The European Union will make a diplomatic push to try to stop Israel from going ahead with a plan to annex parts of the occupied West Bank, the bloc’s foreign policy chief said on Friday.
Josep Borrell said the EU would use “all our diplomatic capacities” to try to dissuade Israel’s incoming government from going ahead with the move, which also includes the annexation of illegal settlements, approved under United States President Donald Trump’s so-called Middle East plan.
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Palestinians in the area, whose land has been under an Israeli military occupation since 1967, are outraged as they want the West Bank as part of a future state. They deem Israeli settlements there illegal, as do most world powers.
While member states of the EU – Israel’s largest trading partner – are alarmed at the prospect of annexations, which they say would violate international law and harm the chances of peace, they are divided about what action to take against Israel.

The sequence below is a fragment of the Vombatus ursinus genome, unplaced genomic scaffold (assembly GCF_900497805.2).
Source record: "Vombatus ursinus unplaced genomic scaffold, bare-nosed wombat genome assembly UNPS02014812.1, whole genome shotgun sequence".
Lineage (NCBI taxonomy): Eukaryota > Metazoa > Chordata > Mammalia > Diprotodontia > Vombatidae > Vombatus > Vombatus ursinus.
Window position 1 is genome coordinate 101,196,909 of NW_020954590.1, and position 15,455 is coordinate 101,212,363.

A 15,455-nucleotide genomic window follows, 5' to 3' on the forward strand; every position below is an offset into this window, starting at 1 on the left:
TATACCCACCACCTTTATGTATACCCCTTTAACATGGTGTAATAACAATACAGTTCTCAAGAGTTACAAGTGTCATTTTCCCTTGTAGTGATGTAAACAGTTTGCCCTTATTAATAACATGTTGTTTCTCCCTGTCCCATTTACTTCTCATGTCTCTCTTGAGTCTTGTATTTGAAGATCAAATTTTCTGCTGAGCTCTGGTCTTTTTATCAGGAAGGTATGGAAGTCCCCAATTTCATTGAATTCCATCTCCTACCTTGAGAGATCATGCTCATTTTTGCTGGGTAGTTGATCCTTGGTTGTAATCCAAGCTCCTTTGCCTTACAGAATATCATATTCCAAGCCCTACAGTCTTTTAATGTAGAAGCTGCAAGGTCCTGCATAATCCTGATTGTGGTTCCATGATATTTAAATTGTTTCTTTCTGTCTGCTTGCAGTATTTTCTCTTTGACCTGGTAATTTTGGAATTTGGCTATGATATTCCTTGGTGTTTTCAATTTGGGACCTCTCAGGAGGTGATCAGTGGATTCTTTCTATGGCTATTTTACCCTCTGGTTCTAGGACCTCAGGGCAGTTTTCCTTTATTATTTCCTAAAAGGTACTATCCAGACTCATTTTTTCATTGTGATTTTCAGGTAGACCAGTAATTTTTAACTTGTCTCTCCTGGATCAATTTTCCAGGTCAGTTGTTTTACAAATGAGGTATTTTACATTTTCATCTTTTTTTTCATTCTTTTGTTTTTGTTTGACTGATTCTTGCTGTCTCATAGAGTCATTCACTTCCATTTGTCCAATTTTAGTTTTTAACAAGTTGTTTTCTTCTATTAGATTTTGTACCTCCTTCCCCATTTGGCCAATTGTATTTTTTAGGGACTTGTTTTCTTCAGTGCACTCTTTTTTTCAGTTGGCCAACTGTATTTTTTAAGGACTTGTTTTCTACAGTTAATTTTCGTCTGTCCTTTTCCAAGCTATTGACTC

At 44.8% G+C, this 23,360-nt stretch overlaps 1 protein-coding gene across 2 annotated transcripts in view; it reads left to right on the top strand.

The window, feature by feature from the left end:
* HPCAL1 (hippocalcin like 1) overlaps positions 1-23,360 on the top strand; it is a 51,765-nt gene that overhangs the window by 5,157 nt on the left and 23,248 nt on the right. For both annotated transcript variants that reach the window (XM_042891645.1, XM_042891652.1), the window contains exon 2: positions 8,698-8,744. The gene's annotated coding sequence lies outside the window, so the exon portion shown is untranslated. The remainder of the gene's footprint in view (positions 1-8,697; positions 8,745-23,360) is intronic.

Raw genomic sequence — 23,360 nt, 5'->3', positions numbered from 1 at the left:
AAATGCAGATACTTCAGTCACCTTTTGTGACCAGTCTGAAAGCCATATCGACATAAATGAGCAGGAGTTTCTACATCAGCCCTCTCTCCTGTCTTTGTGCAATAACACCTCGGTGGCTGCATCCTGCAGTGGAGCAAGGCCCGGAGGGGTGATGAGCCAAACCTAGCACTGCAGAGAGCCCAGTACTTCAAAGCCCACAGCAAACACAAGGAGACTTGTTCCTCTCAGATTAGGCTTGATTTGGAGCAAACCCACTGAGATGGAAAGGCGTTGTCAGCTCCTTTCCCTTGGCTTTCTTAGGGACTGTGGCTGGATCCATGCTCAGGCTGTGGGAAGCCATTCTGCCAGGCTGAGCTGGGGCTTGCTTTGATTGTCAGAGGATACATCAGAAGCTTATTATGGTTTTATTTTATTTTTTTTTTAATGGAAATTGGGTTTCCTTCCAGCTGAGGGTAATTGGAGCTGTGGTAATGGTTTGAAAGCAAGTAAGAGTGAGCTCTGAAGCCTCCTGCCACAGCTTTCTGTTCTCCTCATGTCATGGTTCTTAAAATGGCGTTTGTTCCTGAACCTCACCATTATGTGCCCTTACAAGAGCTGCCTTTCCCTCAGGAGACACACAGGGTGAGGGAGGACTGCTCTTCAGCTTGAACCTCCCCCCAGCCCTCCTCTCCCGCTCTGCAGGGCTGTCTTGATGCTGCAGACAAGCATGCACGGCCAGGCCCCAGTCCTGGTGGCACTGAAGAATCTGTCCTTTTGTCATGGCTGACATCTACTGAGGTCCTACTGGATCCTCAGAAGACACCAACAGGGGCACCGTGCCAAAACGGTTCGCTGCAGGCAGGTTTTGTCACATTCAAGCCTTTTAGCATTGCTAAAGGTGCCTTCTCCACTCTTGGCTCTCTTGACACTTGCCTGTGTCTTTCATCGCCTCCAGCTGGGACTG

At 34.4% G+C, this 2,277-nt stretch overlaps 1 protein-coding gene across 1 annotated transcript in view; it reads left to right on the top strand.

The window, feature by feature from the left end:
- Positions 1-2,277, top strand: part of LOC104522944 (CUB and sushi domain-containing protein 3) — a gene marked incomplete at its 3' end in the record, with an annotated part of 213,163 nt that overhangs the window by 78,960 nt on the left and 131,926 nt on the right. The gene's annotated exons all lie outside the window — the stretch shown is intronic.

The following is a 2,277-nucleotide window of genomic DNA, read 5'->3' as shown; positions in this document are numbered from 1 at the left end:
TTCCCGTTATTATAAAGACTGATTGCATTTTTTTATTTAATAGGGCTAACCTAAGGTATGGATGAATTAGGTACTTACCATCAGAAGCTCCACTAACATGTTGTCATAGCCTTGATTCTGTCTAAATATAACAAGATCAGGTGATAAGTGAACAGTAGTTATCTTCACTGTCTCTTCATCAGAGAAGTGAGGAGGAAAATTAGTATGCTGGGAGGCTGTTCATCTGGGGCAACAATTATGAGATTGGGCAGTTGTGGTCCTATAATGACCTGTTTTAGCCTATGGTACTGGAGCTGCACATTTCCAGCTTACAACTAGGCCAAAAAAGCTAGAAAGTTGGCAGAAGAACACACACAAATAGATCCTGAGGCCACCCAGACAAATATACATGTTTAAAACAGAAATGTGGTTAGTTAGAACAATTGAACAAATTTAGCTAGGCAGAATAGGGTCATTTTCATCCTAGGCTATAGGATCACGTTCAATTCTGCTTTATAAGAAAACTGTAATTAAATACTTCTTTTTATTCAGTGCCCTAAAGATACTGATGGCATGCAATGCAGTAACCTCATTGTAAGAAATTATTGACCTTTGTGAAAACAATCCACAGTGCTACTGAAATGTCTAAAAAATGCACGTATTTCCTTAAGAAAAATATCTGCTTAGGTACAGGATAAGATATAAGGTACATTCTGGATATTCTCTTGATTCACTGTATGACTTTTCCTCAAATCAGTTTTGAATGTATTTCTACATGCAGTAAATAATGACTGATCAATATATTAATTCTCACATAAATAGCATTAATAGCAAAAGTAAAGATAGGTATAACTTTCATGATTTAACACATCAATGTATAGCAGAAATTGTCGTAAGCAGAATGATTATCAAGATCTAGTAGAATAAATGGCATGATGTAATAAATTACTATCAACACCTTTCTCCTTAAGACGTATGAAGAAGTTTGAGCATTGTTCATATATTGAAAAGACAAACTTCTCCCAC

“What everybody agreed is we have to increase our efforts and our reach out to all relevant actors in the Middle East,” Borrell said after the talks.
“We are ready to do that and we will do that in the next days using all our diplomatic capacities in order to prevent any kind of unilateral action.”
The push will involve talking to Washington and Arab countries as well as Israel and the Palestinians, Borrell said.
Israel’s long-awaited unity government will be sworn in on Sunday – after three inconclusive elections in less than a year and a power-sharing agreement between Prime Minister Benjamin Netanyahu and former rival Benny Gantz.
Some EU countries have pushed for the bloc to take a hard line against Israel, with Luxembourg’s veteran foreign minister Jean Asselborn in particular calling for the recognition of a Palestinian state.
But others have urged caution and dialogue with Israel, which is seen as an important EU partner in the Middle East.
“We are in a dialogue with the responsible parties, including in Israel,” German Foreign Minister Heiko Maas said.
“We have always made it clear … that we are committed to the goal of a negotiated two-state solution, and that we believe that annexations are not compatible with international law.”
Earlier this week, the United Kingdom also reiterated its long-standing policy that it would not support annexations.